How to Become a Chef: Be a Self-Taught Food Master or a Certified Career Professional
You spend your nights cooking elaborate dinners for your family, and you love it. Your co-workers constantly remark how incredible your home packed lunches look. You have no problem whipping up a gourmet German chocolate cake for your friend’s birthday. Sound familiar? If you have a passion for cooking food and are considering a career change – you’ve come to the right place. Becoming a chef is a rewarding career path and you just need a zest for cooking, some business know-how and determination. To learn some easy and healthy recipes from a professional chef, check out Cathy Erway’s Healthy Cooking Fundamentals.
The challenging journey to become a chef can be achieved by obtaining a degree in the culinary arts, or working your way up the food chain (pun intended) to earn your position at the top, without a degree.
Want to become a professional and certified chef? You rock. At this point you probably know your deep passion for everything food. Eating it, preparing it, presenting it, and sharing it. If this sounds like you then Chef [your name] it is.
Chefs are chef’s because they know food, inside and out. They’ve totally mastered food manipulation and preparation. These skills don’t have to be inherit though, you can adopt chef techniques by studying and practicing (the best part!).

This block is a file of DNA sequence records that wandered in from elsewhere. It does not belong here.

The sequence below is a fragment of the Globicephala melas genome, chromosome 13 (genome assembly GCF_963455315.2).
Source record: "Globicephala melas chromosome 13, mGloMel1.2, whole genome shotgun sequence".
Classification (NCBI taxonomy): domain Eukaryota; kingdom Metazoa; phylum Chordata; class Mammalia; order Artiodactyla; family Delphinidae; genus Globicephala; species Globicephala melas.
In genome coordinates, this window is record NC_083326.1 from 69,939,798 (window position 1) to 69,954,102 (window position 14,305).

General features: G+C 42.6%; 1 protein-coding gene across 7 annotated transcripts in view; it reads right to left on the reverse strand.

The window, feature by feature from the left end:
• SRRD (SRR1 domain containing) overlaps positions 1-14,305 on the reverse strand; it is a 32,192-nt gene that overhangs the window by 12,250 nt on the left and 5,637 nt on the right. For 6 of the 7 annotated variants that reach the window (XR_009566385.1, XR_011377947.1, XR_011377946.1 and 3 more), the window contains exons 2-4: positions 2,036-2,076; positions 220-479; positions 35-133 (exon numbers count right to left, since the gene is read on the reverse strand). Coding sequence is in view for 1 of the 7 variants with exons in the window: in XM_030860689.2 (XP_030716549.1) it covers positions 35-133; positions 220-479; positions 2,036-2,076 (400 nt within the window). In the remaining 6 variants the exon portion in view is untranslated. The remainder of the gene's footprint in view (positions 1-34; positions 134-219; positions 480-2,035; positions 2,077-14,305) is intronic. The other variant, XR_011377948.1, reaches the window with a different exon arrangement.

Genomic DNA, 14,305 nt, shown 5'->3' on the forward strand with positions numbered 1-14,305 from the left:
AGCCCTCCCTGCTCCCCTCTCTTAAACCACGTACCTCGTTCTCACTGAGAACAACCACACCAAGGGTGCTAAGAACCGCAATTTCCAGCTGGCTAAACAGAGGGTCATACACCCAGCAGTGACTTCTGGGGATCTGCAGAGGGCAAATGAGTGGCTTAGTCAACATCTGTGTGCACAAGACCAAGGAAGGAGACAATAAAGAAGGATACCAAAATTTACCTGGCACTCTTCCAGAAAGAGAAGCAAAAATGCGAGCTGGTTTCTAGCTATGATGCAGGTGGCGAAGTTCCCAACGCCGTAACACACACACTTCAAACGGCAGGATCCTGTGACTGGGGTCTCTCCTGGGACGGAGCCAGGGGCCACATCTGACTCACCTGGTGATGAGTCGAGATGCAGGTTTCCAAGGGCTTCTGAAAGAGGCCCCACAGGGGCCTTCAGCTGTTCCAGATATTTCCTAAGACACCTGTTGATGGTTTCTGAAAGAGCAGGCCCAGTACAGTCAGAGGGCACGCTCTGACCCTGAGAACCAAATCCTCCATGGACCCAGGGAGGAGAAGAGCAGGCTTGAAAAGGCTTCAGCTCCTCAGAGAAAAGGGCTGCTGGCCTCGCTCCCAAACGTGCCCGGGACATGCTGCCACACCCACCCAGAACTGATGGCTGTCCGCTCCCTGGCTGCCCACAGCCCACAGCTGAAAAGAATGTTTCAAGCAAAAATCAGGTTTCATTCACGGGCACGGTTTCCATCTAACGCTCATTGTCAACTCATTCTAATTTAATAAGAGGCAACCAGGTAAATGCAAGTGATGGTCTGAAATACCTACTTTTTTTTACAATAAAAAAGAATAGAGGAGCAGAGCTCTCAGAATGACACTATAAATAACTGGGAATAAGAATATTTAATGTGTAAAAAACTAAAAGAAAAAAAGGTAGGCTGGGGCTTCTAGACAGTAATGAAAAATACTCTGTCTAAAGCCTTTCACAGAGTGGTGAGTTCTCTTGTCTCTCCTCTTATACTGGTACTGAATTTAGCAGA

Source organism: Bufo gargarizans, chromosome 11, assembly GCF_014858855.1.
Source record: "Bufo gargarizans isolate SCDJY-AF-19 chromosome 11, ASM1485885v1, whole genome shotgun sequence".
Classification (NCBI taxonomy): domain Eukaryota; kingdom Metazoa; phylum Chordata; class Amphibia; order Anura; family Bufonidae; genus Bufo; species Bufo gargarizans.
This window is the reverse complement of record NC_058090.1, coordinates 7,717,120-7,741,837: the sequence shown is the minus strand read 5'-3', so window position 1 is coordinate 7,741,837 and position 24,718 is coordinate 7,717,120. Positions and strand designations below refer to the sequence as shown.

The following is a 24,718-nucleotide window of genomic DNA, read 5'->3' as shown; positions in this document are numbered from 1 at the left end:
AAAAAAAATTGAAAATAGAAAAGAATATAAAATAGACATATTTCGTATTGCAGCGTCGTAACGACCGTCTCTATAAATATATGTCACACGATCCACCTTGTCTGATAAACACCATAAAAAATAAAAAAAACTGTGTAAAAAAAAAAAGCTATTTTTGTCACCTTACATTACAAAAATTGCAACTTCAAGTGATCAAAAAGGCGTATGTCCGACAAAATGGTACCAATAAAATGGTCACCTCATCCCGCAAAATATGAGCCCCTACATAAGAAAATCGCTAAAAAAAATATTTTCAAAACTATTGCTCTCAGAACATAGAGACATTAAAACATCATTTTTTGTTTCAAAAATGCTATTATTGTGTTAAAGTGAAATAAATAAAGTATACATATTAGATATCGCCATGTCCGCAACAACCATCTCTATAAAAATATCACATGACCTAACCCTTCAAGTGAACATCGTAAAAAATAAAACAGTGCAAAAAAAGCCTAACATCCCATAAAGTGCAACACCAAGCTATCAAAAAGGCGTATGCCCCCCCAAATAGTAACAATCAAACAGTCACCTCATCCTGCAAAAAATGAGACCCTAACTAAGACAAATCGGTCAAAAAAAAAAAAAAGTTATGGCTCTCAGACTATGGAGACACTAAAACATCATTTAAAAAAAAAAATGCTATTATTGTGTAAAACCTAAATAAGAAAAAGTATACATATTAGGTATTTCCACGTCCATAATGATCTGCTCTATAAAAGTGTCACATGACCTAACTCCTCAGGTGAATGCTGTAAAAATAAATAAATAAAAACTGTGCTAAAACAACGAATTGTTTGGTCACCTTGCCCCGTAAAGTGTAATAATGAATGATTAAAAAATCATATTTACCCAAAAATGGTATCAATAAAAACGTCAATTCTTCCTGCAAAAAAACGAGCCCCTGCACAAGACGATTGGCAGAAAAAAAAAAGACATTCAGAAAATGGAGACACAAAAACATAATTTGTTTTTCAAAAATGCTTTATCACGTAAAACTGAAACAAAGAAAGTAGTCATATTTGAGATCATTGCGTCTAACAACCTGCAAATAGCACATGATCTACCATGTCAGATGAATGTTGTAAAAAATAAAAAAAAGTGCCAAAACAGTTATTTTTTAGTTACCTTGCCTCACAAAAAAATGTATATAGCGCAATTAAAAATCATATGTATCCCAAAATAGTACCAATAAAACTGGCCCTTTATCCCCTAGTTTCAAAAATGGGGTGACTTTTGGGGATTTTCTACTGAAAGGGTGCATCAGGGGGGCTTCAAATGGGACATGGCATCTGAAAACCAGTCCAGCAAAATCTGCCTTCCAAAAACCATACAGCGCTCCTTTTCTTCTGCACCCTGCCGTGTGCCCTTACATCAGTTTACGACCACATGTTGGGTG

Here’s how to start your culinary arts education and career.
Have a passion for food. Might be obvious but sans food passion you’re likely to be a lousy chef.
Understand what it takes. Being a chef is not just playing in a kitchen and eating good food. It’s a lot of work. As a professional chef you will be responsible for creating a menu, preparing the food to order, mastering presentation, supervising employees and kitchen staff, maintaining inventory and keeping records.
Choose a specialty. What kind of Chef are you most interested in becoming? Here are a few to choose from: Executive Chef, Saucier, Pastry Chef, Sous Chef, Garde Manger, or Personal Chef.